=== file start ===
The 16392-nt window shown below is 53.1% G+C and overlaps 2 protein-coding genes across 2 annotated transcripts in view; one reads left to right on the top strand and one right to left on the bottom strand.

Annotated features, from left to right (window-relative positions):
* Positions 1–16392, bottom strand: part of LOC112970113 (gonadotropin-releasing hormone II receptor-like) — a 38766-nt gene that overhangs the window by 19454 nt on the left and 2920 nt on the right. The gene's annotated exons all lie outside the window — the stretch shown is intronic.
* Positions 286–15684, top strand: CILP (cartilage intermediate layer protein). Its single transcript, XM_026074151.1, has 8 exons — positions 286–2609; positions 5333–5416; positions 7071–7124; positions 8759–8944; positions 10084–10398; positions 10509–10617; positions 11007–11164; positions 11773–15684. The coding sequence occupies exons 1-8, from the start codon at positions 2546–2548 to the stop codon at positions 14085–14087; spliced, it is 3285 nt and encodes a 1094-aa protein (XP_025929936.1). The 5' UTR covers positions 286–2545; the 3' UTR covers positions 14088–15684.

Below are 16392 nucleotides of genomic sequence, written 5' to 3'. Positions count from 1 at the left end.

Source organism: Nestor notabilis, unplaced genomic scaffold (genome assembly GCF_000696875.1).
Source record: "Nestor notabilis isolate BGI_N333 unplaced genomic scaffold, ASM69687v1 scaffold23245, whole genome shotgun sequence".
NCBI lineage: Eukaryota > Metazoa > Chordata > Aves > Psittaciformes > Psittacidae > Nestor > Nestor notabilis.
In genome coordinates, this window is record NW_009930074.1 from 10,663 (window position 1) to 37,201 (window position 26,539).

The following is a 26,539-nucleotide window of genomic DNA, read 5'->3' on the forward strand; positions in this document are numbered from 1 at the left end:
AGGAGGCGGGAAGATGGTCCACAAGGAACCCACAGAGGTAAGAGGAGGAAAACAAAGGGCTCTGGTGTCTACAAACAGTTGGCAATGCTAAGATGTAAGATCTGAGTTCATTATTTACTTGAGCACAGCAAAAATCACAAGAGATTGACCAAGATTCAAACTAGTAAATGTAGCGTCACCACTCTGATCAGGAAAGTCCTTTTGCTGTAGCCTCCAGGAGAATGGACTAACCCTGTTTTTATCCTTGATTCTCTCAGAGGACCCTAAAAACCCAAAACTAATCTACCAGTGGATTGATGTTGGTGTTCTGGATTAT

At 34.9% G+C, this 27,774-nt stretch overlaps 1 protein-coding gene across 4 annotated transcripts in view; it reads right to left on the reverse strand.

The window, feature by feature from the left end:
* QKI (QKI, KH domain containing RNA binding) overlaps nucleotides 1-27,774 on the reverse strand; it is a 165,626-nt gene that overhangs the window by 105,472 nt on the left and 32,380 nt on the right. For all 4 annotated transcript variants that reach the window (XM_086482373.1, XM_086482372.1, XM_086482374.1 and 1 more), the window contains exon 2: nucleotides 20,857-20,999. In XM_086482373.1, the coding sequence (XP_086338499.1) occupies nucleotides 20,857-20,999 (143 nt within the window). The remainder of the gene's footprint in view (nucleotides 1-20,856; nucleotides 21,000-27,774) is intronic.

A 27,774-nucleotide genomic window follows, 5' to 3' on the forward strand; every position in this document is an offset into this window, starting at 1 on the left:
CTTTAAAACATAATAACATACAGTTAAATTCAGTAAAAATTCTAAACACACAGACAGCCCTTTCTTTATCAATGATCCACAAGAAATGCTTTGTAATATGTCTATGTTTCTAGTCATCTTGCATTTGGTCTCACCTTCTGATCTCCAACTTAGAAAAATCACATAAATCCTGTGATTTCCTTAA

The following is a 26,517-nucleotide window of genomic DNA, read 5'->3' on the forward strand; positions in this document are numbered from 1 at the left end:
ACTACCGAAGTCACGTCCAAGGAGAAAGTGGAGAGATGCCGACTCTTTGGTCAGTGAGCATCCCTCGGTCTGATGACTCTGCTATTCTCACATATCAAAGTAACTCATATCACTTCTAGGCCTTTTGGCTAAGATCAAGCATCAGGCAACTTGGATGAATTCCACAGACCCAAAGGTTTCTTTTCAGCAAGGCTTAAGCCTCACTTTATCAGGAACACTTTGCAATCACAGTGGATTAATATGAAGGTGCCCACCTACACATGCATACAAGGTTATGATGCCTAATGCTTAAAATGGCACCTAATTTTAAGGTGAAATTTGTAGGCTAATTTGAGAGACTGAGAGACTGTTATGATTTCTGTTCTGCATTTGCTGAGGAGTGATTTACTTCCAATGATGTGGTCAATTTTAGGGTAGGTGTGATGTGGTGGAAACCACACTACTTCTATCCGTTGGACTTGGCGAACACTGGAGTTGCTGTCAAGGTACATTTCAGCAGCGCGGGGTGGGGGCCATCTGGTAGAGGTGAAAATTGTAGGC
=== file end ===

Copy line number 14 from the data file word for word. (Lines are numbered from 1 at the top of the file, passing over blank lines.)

* QKI (QKI, KH domain containing RNA binding) overlaps nucleotides 1-27,774 on the reverse strand; it is a 165,626-nt gene that overhangs the window by 105,472 nt on the left and 32,380 nt on the right. For all 4 annotated transcript variants that reach the window (XM_086482373.1, XM_086482372.1, XM_086482374.1 and 1 more), the window contains exon 2: nucleotides 20,857-20,999. In XM_086482373.1, the coding sequence (XP_086338499.1) occupies nucleotides 20,857-20,999 (143 nt within the window). The remainder of the gene's footprint in view (nucleotides 1-20,856; nucleotides 21,000-27,774) is intronic.